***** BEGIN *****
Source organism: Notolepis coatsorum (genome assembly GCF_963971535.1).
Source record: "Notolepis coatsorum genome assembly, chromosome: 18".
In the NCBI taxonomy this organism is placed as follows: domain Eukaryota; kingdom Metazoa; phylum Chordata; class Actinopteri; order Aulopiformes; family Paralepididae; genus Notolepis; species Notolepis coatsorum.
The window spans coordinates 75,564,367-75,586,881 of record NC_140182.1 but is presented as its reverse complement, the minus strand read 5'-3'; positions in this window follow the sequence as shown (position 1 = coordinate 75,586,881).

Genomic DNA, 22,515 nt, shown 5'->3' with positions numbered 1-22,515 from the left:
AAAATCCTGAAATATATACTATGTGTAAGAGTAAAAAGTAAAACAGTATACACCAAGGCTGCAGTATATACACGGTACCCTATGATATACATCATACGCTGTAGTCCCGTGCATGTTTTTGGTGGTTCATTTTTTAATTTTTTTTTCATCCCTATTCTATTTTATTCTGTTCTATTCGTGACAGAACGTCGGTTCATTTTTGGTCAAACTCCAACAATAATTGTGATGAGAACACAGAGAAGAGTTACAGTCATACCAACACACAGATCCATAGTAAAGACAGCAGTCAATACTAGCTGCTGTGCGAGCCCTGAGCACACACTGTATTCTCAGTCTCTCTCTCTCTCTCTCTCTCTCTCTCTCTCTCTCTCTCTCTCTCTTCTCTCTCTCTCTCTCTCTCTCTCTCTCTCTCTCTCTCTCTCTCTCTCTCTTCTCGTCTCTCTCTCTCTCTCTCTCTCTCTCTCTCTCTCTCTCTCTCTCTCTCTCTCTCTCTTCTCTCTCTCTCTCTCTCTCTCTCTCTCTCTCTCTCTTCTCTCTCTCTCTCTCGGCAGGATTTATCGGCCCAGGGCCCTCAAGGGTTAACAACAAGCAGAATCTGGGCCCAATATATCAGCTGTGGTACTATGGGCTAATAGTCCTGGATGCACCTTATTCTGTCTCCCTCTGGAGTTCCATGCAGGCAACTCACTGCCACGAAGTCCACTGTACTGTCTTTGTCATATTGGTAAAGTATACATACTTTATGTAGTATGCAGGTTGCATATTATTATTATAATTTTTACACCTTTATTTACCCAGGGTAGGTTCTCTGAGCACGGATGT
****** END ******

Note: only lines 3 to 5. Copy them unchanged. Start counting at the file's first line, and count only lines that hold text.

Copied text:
In the NCBI taxonomy this organism is placed as follows: domain Eukaryota; kingdom Metazoa; phylum Chordata; class Actinopteri; order Aulopiformes; family Paralepididae; genus Notolepis; species Notolepis coatsorum.
The window spans coordinates 75,564,367-75,586,881 of record NC_140182.1 but is presented as its reverse complement, the minus strand read 5'-3'; positions in this window follow the sequence as shown (position 1 = coordinate 75,586,881).

Genomic DNA, 22,515 nt, shown 5'->3' with positions numbered 1-22,515 from the left: